The basic shape still vaguely suggests a minivan, but the revised front end for 2023 adds some definition and authority. The wheels, now 20 inches on all trims, are redesigned too.
If you really need the people room, the Palisade contains more of it than most rivals. Third-row legroom, in particular, is best in class. Even with the second-row seats adjusted fully rearward (which they won’t need to be for most adults), I could insert my 5-foot-8 frame into the back row without splaying my knees. Seat count is eight on the base and Urban trims, but if you want the optional captain’s chairs on Urban, which are standard on the top trim, that takes it down to seven.
Up front, the driver’s every-which-way power-adjustable seat enables a lofty seating position for those who want it, with decent visibility. The dashboard and secondary controls strike a happy balance between traditional and avant-garde, with a digital gauge cluster that’s recessed into the dash next to a free-standing horizontal 12.3-inch touch screen. An ample array of hard knobs and buttons allow Luddites familiar controls for the audio and climate, but also includes buttons for shifting gears P-R-N-D (with steering-column paddle shifters substituting for the missing L – low gear – function).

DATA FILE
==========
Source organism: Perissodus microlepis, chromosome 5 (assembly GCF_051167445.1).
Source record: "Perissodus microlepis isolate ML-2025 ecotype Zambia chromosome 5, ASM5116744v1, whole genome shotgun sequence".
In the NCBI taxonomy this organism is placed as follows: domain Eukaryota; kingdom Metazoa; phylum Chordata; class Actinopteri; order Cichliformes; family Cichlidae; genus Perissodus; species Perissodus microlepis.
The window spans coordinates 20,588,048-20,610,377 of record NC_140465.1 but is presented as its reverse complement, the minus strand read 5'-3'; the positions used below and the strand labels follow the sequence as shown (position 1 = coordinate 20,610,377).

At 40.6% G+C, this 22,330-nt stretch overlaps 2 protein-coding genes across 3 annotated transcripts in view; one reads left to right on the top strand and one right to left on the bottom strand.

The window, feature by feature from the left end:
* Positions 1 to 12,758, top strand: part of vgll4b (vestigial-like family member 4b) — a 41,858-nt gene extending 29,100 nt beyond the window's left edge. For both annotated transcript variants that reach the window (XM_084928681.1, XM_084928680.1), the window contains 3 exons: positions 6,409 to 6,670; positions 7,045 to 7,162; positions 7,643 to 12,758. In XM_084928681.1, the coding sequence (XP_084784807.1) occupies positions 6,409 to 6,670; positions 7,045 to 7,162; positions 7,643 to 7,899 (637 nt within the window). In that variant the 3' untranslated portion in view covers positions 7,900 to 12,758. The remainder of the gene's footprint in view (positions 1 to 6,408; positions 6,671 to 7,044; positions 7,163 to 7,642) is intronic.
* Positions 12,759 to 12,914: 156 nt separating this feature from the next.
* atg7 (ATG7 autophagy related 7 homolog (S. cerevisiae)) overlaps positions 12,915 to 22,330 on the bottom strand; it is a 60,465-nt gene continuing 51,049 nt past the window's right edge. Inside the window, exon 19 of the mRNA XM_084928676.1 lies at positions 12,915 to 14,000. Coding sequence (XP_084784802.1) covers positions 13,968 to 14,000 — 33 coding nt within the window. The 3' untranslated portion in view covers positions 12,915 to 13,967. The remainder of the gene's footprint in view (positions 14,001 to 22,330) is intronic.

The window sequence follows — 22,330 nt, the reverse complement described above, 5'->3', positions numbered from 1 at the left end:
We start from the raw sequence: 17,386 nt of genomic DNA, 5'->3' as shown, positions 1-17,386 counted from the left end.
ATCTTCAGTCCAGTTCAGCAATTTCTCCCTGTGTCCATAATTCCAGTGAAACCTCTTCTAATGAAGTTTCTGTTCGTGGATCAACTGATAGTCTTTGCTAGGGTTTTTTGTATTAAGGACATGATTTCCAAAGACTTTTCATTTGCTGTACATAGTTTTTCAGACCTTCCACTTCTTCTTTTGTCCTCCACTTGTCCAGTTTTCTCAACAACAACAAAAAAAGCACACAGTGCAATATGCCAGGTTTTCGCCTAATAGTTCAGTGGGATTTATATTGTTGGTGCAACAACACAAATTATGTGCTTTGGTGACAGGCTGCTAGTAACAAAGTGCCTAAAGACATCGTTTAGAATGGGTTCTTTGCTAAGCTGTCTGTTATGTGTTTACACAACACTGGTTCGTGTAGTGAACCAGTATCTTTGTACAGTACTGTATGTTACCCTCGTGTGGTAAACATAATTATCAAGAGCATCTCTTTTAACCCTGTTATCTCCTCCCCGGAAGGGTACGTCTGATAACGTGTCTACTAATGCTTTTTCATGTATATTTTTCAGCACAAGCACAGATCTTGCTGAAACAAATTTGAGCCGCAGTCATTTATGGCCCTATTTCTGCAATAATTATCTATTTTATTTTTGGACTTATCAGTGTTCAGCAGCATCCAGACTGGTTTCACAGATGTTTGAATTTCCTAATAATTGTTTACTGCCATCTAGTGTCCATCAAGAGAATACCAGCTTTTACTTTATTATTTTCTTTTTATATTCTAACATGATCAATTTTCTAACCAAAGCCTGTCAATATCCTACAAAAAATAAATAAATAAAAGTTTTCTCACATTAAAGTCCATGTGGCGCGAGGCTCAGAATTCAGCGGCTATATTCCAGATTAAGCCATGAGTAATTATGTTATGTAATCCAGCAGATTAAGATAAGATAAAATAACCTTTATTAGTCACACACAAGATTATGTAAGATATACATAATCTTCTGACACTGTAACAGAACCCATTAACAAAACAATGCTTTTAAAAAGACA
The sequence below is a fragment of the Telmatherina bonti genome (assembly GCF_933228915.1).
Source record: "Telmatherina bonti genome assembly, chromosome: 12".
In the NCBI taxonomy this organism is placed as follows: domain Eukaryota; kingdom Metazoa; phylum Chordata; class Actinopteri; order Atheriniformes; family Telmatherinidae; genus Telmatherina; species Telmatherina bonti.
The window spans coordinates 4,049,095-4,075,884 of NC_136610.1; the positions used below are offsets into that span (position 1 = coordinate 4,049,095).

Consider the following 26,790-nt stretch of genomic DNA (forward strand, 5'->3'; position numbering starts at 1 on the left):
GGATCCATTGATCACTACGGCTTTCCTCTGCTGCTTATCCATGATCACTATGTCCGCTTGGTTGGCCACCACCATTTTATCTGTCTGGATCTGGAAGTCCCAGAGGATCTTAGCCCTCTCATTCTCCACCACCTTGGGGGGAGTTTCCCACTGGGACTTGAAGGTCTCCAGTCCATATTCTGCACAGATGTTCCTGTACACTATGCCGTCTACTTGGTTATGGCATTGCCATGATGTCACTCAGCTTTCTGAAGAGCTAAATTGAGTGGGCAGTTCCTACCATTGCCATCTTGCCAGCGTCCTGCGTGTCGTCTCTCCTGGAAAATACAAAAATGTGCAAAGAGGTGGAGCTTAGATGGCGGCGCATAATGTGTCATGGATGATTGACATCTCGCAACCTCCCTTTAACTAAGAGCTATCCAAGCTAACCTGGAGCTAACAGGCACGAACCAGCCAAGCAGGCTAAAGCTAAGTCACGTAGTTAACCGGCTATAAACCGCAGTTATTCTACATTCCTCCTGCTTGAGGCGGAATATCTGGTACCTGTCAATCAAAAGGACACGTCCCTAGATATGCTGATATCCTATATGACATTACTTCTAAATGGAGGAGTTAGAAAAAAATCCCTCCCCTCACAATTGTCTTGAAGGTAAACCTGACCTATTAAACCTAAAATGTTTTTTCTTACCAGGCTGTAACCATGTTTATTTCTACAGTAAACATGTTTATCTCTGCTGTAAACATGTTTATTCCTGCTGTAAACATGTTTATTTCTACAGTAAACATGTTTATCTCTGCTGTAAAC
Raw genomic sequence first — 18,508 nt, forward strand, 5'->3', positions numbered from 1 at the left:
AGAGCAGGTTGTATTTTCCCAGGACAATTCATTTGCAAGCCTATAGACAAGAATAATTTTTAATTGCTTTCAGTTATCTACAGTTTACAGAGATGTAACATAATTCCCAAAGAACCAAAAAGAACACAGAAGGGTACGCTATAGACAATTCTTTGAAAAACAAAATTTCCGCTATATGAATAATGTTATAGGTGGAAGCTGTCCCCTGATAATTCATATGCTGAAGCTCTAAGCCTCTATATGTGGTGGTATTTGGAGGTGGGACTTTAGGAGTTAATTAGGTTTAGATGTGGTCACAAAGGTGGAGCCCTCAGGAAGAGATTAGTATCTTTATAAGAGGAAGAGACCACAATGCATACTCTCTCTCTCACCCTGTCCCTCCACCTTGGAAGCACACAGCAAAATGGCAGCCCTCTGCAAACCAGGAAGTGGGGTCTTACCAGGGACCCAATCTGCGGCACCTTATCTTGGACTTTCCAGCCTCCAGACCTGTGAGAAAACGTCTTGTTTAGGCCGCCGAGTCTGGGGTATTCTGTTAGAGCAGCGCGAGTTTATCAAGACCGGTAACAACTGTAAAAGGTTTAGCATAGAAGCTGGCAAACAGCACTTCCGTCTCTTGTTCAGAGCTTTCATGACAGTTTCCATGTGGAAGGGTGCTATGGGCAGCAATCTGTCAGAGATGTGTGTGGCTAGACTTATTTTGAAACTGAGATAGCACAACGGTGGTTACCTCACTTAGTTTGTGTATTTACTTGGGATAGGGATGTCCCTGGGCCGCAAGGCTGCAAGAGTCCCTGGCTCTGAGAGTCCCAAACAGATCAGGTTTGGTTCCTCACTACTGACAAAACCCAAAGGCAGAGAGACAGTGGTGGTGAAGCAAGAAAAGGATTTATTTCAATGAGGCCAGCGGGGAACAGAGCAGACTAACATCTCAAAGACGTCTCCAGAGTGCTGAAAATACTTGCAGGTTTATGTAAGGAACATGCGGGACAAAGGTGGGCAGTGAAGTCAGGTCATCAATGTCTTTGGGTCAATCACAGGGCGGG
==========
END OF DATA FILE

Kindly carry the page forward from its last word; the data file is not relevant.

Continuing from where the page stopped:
Performance is one thing, and by traditional yardsticks, the Palisade is competitive – expect a 7.5-second run to 100 kilometres an hour. Performance feel is the Palisade’s ace in the hole, however. You get the effortless power delivery of a large-displacement engine (no waiting for a turbo to wake up) and the gear changes of a slick conventional automatic transmission (no random rev surges of a continuously variable transmission), all delivered with an under-the-hood soundtrack worthy of a luxury brand. Discerning drivers will also appreciate the real and natural feel of the steering, confident cornering, progressive brakes and a firm but mostly viceless ride (though it can jar heavily over crater-like disturbances).
Hyundai habitually pushes the envelope in driver-assistance features, and the 2023 Palisade builds on an already extensive inventory. Most notably, navigation-based smart cruise control can now automatically adjust speed for curves in the road, and forward collision-avoidance assist can detect and react to a greater variety of potential hazards. New features include reverse-parking collision-avoidance assist, proactive lane following, and remote smart-parking assist. New available infotainment tech includes a WiFi hot spot, USB-C ports, more powerful wireless charging, a smartphone-based digital key and digital interior rear-view mirror.
By the numbers, the cargo capacity is about average for the segment. The seats fold nicely flat and there’s an under-floor storage compartment that also houses the cargo cover when it’s not in use. The tow rating of 5,000 pounds (with trailer brakes) is par for the class.
The 2023 upgrades haven’t changed the essence of the Palisade as a refined and thoughtful execution of a traditional concept. Some hybrid alternatives, however, promise better fuel economy.